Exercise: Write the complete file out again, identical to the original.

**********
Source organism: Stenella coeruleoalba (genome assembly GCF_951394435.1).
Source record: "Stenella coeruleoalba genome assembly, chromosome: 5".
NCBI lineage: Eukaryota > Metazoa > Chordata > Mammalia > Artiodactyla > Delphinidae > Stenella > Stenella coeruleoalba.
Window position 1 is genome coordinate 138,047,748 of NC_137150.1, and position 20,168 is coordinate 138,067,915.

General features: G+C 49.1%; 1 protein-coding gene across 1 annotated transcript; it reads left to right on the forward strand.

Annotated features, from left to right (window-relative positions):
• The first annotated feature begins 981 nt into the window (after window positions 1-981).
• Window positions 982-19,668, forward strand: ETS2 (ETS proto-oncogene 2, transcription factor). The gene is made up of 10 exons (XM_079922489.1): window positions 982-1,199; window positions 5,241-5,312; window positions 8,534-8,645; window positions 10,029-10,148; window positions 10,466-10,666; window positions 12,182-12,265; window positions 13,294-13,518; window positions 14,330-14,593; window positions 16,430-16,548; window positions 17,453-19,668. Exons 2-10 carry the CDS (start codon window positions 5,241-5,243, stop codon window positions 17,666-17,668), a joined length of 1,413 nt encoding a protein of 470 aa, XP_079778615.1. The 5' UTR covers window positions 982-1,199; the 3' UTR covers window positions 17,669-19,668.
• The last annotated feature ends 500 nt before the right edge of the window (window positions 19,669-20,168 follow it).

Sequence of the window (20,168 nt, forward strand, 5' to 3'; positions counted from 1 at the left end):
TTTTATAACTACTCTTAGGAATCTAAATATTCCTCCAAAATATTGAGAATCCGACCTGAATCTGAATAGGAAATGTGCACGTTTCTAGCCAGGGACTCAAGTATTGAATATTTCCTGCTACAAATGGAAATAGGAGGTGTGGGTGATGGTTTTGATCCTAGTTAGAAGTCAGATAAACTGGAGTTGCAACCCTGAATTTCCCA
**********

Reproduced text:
Source organism: Stenella coeruleoalba (genome assembly GCF_951394435.1).
Source record: "Stenella coeruleoalba genome assembly, chromosome: 5".
NCBI lineage: Eukaryota > Metazoa > Chordata > Mammalia > Artiodactyla > Delphinidae > Stenella > Stenella coeruleoalba.
Window position 1 is genome coordinate 138,047,748 of NC_137150.1, and position 20,168 is coordinate 138,067,915.

General features: G+C 49.1%; 1 protein-coding gene across 1 annotated transcript; it reads left to right on the forward strand.

Annotated features, from left to right (window-relative positions):
• The first annotated feature begins 981 nt into the window (after window positions 1-981).
• Window positions 982-19,668, forward strand: ETS2 (ETS proto-oncogene 2, transcription factor). The gene is made up of 10 exons (XM_079922489.1): window positions 982-1,199; window positions 5,241-5,312; window positions 8,534-8,645; window positions 10,029-10,148; window positions 10,466-10,666; window positions 12,182-12,265; window positions 13,294-13,518; window positions 14,330-14,593; window positions 16,430-16,548; window positions 17,453-19,668. Exons 2-10 carry the CDS (start codon window positions 5,241-5,243, stop codon window positions 17,666-17,668), a joined length of 1,413 nt encoding a protein of 470 aa, XP_079778615.1. The 5' UTR covers window positions 982-1,199; the 3' UTR covers window positions 17,669-19,668.
• The last annotated feature ends 500 nt before the right edge of the window (window positions 19,669-20,168 follow it).

Sequence of the window (20,168 nt, forward strand, 5' to 3'; positions counted from 1 at the left end):
TTTTATAACTACTCTTAGGAATCTAAATATTCCTCCAAAATATTGAGAATCCGACCTGAATCTGAATAGGAAATGTGCACGTTTCTAGCCAGGGACTCAAGTATTGAATATTTCCTGCTACAAATGGAAATAGGAGGTGTGGGTGATGGTTTTGATCCTAGTTAGAAGTCAGATAAACTGGAGTTGCAACCCTGAATTTCCCA